3. Warns you of danger (with live video) on optional smartphone (iOS and Android) interface. This is for those who mount their phone to their handlebars anyways.
4. Honks a car horn. This is if all else fails, and only happens if you are in certain danger.

Cases 1, 2, and 3 occur when a car is on your trajectory, but has plenty of time and distance to respond.

An example is rounding a corner, where their arc intersects with you, but they’re still at distance. The system will start flashing to make sure that the driver is aware of you, and it will also warn you, the person riding the bike, that you may be in danger and may need to take action.

If the haptic feedback and ultra-bright strobes don’t work to avert the danger, then the system will sound the car horn with enough calculated time and distance left (based on relative speed) for the driver to respond. The car horn is key here, as it’s of only a few ‘highly sensory compatible inputs’ for a driving situation. What does that mean? It nets the fastest possible average response/reaction time.

To show that such a technique would actually work, we prototyped it and ran at vehicles. Here’s such an initial experiment:

What does this show? That it can differentiate between a near-miss and a glancing impact.

What does it not show? Me getting run over… heh. That’s why we ran at the car instead of the car running at us! And believe it or not, this is harder to track because when the car is coming at you, it’s the only thing coming towards you, but when I’m running at the car, the whole world appears to be coming at me, from the perspective of the computer vision. So, it was great it worked well. (And note we intentionally disabled the horn as it’s just WAY too loud inside.)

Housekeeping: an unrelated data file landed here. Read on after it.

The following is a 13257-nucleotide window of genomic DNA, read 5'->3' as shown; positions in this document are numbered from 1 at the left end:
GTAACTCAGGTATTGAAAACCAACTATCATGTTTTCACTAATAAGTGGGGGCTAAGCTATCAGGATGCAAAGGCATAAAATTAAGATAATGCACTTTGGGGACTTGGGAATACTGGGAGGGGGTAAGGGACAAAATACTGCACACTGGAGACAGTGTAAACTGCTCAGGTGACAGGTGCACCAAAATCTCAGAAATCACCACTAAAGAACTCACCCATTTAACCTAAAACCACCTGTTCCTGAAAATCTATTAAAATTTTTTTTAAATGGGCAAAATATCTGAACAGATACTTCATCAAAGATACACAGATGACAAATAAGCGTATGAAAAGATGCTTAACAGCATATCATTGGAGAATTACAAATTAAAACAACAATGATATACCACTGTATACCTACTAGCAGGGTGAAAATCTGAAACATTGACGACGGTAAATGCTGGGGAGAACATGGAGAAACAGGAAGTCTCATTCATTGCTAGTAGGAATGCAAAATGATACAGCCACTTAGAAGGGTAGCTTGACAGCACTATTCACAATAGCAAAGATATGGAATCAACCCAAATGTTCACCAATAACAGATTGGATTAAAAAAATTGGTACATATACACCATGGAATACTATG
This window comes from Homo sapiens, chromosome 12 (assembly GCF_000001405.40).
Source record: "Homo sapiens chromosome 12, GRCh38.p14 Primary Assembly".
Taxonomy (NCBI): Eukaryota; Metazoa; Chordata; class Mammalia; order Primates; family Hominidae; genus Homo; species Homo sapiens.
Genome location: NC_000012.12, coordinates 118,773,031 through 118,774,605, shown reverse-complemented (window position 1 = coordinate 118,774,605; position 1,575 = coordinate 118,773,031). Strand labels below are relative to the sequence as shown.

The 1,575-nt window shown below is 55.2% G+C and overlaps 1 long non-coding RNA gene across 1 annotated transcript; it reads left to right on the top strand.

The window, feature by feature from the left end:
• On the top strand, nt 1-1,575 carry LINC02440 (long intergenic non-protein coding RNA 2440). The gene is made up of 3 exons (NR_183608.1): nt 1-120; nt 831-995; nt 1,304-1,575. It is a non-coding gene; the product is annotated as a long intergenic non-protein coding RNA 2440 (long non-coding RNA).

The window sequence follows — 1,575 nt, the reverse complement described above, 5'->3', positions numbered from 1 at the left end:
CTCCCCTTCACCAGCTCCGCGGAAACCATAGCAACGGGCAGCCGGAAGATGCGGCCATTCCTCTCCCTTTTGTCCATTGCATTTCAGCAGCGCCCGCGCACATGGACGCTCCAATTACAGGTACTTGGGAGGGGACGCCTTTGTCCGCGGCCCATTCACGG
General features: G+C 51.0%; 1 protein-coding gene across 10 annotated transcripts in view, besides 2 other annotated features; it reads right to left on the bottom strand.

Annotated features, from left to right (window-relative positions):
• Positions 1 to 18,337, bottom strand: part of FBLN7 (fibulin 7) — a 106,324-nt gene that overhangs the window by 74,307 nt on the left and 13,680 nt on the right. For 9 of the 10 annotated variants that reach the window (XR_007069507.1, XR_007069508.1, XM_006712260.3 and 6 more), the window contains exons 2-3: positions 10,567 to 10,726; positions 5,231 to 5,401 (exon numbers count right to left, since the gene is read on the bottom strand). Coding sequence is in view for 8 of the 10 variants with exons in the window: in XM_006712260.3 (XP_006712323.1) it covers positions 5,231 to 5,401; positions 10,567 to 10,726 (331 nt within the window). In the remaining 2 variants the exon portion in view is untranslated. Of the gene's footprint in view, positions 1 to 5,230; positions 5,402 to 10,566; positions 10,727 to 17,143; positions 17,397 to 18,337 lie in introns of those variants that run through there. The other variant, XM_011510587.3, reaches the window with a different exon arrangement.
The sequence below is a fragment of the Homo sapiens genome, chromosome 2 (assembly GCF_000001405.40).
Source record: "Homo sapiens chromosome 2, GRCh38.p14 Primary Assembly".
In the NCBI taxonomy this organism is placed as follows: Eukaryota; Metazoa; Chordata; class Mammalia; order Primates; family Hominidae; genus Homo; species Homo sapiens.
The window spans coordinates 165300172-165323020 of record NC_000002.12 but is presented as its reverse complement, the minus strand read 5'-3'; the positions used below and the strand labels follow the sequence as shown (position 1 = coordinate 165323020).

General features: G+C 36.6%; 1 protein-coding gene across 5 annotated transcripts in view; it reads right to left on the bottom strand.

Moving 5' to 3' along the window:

Long story short, the idea works! Importantly, it worked on the first try - mainly because of how much of a ‘cheat’ it is to use the combination of Depth + AI for perceiving the physical world. It really showcased the power of combining depth perception and AI to understand what’s happening in the world and cemented that value in our minds.

It’s good to note, this only runs at 3FPS because of the inefficiencies of kludging the depth camera, the AI processor, and the Raspberry Pi together - you can see in one instance it’s a little delayed.

DepthAI implements this pile of kludge into one polished solution:

You can see below what the system sees. It’s running depth calculation, point-cloud projection (to get x,y,z for every pixel), and object detection. It’s then combining the object detection and point cloud projection to know the trajectory of salient objects, and the edges of those objects.

This is exactly what DepthAI perceives, but much faster, and without having to systems-engineer multiple pieces of hardware, firmware, and software together to get this perception.

And this is the vehicle-under-test:

We used that for two reasons:

  1. It was snowing outside, and it was the only one that was parked in such a way indoors that I could run at it.
  2. It proves that the system handles corner cases pretty well. It's a 'not very typical' car. ;-)

And here’s the hardware used:

The components in the image responsible for the perception are:

DepthAI takes this pile of hardware and combines it into one solution, architected from the ground up with custom hardware, firmware, and software, so that you can leverage it out of the box in 30 seconds without having to combine hardware or firmware.

Plus, this architecting-from-the-ground-up results in significantly higher performance, lower power, and more flexibility (e.g. capability to set your own stereo baseline from under an inch to up to 12 inches) than combining these off-the-shelf components together.

To put it in pictures, it turns this:

Into this:

If DepthAI is useful to you, or may be in the future, please consider supporting our Crowd Supply campaign today to help bring DepthAI to the world!


Brandon and the Luxonis Team